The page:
Ans - Well, the Church is doing quite a lot for Tribal and Dalit rights and for the empowerment of the weaker sections in general. However, given the volume of human right violations, and huge percentage of people who are poor and marginalized, what we do is certainly not enough. It is true that by and large the Church tries to play it safe and wants to avoid open confrontation with the government and also does not want to risk the lives and properties of its personnel. Sometimes, the real fear is for the activities of one person, the entire organization could be targeted. Many NGOs have suffered like that. It is a delicate matter. On the one hand we want to fight for justice, human rights etc. On the other we need to be prudent and protect our lives and properties of the organizations, say Diocese or Religious Congregation.
Q. 6 - The arrest of Stan Swamy had evoked protests from several quarters. How do you respond to the allegation that the Church’s response had been lukewarm in this regard?
Ans - Fr. Stan Swamy’s work among the Tribals and Dalits was known to only a few before his arrest. His arrest indeed evoked protests from several quarters, especially by human right activists, not just Christians but all sections of the society even international bodies. Of course, the Jesuits, with the help of lawyers, tried their best to get him bail but to no avail. There were peaceful protest rallies in different parts of the country by priests, nuns, and lay faithful and like-minded people. Media also gave fairly good coverage of the inhuman way he was dealt with by prison authorities, police and the judiciary. The three Cardinals who met the Prime Minister some time ago requested him to intervene; that too did not work. So, it was not really lukewarm. But given the circumstances, and the draconian law which the State was using, all were helpless.
Q. 7 - There seems to be an effort to divide Catholic priests into two streams – one supporting Marxist ideology and others who are moderates with conservative ideology following the status quo. What is your take on this?
Ans - It is not right to put priests into these two straight jackets. In my opinion there is hardly any priest in India following or supporting Marxist ideology. The fact that they work for human rights, or Tribal or Dalit rights does not mean they are Marxist or Maoist. Often innocent people are targeted. Basically, there is a lobby of corporates, land mafia etc. in collusion with the government who brand people as Marxist or Maoist and slap sedition charges with draconian UAPA, so that they can achieve their nefarious goals. Of course, most of the priests are happy to maintain status quo. They are content with managing things without being proactive in their ministry. We ought to be, as Pope Francis reminds us, not Administrators but Pastors with smell of the sheep and go out to the peripheries, be on the streets, not just sit in the office as bureaucrats.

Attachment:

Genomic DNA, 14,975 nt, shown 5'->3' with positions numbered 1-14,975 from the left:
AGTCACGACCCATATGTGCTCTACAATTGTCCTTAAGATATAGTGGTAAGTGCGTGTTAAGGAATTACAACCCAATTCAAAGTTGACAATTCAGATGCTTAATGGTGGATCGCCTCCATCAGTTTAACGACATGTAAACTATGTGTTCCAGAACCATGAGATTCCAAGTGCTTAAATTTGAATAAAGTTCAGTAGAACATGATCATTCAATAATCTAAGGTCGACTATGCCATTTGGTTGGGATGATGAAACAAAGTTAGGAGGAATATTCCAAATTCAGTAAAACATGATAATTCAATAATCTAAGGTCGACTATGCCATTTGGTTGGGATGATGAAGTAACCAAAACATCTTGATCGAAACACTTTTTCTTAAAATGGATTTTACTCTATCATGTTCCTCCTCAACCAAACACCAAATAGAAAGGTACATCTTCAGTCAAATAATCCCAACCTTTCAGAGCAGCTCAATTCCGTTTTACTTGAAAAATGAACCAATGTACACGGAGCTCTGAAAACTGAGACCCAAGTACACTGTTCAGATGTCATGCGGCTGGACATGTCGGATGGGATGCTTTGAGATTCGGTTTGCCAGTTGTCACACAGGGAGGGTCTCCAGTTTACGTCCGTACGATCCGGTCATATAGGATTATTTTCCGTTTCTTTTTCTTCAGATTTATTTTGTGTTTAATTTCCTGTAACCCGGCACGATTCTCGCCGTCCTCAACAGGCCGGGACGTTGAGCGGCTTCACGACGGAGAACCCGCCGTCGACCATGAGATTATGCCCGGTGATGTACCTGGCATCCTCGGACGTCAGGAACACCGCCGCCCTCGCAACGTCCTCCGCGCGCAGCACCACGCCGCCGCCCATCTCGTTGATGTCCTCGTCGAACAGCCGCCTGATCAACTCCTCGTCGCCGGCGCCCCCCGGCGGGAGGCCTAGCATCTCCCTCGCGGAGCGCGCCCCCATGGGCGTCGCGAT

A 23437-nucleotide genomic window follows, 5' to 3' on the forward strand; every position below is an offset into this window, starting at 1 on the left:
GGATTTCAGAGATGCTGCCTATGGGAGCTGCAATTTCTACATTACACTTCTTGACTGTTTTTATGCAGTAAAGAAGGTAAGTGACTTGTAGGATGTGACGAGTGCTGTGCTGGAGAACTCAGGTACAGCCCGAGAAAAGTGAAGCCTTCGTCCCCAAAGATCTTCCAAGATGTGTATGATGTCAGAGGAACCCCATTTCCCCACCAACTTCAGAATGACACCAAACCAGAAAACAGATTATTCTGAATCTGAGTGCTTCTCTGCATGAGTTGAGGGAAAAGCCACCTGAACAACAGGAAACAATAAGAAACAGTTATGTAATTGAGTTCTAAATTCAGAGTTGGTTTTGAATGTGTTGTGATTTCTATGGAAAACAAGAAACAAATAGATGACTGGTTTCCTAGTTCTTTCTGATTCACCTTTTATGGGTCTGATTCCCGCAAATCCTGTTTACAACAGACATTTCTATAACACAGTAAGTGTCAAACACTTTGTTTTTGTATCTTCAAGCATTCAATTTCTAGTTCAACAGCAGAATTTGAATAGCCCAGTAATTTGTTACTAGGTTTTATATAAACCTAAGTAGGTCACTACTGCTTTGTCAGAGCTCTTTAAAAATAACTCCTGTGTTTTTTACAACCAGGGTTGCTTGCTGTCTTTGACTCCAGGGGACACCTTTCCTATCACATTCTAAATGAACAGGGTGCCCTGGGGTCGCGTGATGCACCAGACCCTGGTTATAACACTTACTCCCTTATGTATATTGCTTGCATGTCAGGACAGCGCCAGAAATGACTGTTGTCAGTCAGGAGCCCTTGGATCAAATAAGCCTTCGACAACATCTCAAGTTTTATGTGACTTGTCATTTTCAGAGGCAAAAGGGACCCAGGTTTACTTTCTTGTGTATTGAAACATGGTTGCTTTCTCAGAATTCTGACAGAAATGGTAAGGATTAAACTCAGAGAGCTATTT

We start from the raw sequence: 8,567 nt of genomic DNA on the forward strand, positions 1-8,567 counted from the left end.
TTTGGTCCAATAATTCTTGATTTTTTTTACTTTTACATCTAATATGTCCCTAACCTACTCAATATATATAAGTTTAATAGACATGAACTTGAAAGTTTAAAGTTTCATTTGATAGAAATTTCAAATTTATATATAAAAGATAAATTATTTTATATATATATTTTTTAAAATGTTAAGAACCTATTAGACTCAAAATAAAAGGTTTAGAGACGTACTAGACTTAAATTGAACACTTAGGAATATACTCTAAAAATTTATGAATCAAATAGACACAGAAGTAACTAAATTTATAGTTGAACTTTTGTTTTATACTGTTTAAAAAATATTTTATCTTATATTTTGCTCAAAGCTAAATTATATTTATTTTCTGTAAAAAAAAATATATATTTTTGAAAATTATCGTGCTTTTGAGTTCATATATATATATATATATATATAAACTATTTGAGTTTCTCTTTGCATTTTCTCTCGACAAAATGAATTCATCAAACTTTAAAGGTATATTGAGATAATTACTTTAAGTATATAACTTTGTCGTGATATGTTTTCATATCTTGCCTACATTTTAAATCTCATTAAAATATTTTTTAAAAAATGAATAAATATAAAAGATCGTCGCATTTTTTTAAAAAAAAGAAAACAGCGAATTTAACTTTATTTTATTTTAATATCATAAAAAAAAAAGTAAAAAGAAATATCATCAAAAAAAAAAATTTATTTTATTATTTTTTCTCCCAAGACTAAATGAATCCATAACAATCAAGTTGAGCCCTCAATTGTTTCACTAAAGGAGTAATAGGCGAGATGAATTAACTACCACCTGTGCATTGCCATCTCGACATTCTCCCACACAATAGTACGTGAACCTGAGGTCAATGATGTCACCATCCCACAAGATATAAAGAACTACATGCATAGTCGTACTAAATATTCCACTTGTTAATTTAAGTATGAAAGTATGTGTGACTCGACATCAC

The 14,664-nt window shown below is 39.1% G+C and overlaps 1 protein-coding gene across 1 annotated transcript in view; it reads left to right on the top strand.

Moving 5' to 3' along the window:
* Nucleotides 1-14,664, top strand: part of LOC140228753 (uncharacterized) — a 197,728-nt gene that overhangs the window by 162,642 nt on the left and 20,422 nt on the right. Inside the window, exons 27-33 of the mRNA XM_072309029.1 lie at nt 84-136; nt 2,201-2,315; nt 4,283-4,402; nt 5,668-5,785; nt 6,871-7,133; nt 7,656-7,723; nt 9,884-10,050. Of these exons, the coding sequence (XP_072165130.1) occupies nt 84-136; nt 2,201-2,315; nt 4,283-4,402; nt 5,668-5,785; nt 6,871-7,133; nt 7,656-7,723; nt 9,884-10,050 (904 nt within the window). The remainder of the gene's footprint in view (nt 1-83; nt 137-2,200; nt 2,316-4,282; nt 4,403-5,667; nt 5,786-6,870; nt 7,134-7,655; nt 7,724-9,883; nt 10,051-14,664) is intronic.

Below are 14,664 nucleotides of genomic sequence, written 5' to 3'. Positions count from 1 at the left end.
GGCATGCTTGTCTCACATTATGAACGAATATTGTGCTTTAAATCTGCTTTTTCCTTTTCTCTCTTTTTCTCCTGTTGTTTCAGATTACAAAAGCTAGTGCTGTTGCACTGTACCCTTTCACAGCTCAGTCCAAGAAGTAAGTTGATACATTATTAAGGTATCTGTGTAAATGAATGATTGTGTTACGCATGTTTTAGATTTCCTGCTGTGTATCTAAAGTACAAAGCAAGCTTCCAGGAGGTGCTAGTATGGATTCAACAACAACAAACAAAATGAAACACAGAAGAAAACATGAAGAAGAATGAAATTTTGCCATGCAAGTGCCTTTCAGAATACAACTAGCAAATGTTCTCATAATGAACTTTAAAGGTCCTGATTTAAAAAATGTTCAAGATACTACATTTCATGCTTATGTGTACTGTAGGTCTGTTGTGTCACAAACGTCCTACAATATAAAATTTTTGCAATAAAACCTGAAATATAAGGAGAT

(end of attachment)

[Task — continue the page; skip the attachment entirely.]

Q. 8 - There are people who say that the involvement of a few church personnel in the fight for the rights of Tribals and Dalits is not a religious or spiritual one. Hence they should desist from engaging in such activities. Do you agree with this view?
Ans - I feel that the fight for human rights, action on behalf of justice, empowerment of the weaker sections of the society must go on. Just because there are difficulties and hardships, even persecutions, we cannot give up this struggle. It is an essential part of the preaching of the Gospel as the Synod of 1971 as well as the Social doctrine of the Church teaches us. The only requirement is that it has to be peaceful and no recourse to violence will be justified.
Q. 9 - Do you think that the Church has to be more pro-active in the struggles for the rights of Tribals, Dalits and others?
Ans - Yes. There is so much to be done. What we are doing, which is quite a lot, is still not enough. Church has to be more pro-active in the struggles for the rights of Tribals and Dalits and the poor and marginalized in the society. More priests, nuns and lay people should dedicate themselves to this noble cause.
Q. 10 - Is it not a fact that the Church has become more ‘institution-oriented’ than ‘people-oriented’?
Ans - I fully agree with you. It is evident from the number of priests and nuns involved in running institutions like schools, colleges, hospitals, training centers etc. Regrettably pastoral and evangelical works are often neglected or not given sufficient importance. More and more Institutions are created and now we need personnel to administer them. Without Institutions also we cannot serve and survive. There must be a happy balance. Priority should always be for pastoral, evangelical works and for building human communities rather than putting up huge structures. Even if we have to run institutions, we can still be people-oriented.
Bishop Gerald John Mathias
Diocese of Lucknow